Faceprov.log and Lenovo

I was in a hurry when I wrote this, and didn’t get to go through it to sufficiently de-geek it.  Even though this is filed under nerdy talk, it should still make some sense.  Will fix that up here soon.

I’m cleaning up files and ran across this one, c:faceprov.log. I’ve got a Lenovo and I’m guessing it’s from the face detection feature, but I tried googling it this morning and only got a handful of results; most of them in languages I couldn’t decipher. For the record, I’ve deleted it without any ill effects so far.

On a side note, I’m a little .. mystified? Confused? I’m not sure what the word is I’m looking for, because I’m not angry. Just wondering why a smart company like Lenova would install Vista on a tiny C partition, and leave it configured to automatically store all programs and user profile data on that same space.

Granted, with a fair amount of work you can force Windows to save data to another drive, but my laptop has this special little ‘novo’ button — right by the power button, no less — that you press and it reformats the windows partition.  Potentially undoing all my changes.  No prompt for a password even.  A one-button format -might- be a good idea had they taken the time to make windows save data to another drive. But as is, if the user isn’t savvy enough to save their data to D, they lose it all. Why,
Lenovo, why? You’re such a great company otherwise…

Yesterday I upgraded Open Office update and forgot to set the installation to my D drive. That extra 150 MB or so on C was enough to crowd my pagefile in a big way. As you might imagine, this caused a series of unfortunate events, and it took me till this morning to figure out why I kept crashing.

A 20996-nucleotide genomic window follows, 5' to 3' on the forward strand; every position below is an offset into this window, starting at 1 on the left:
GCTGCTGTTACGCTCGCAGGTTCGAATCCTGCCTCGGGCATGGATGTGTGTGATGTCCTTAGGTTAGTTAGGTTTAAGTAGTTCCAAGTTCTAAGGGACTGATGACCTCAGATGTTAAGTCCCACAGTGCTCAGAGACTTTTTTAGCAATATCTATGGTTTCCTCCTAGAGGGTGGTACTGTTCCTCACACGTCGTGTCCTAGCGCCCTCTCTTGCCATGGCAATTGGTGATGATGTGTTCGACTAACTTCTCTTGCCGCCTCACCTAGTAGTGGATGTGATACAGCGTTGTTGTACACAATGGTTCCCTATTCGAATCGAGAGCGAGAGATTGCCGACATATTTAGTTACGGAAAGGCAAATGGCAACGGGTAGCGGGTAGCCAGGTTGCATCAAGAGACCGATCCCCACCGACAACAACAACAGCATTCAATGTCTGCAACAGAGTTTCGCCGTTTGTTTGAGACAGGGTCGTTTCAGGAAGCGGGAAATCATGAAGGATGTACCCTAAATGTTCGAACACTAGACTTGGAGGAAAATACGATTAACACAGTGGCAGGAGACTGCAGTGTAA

But the good news is that -because- my system kept crashing, I thought to move my whole page file over to that large D drive where it can have its own dedicated 4GB. Even with 3GB of physical ram and memory-hogging features disabled, I can tell Windows relies heavily on my virtual memory, particularly when I’m using photoshop for a print job. If I recall correctly, the laptop came with just 4GB free on C, and the difference I’ve seen from switching it over to the other drive is significant.

I thought about posting a how-to here, but the fact is, Microsoft has its own how-tos on their site, and there are dozens of other sites out there with how-tos and more information still. If you’d still like MY how-to, drop me an email. A few dozen emails later, I decided I may as well post what I’d been sending people as well. So it’s up there & ready for you to use at your own liability.

If you need further help, I don’t know whether Lenovo’s tech support can help step you through such drastic system modifications but I can say they’ve been excellent when I’ve called them for hardware issues. If you -still- would rather have me step you through it, drop me a note and we can try to schedule something via phone. Just know that as a single mom taking a full load at college and trying to provide for my kids, the phrase “free time” is a paradox. Good luck!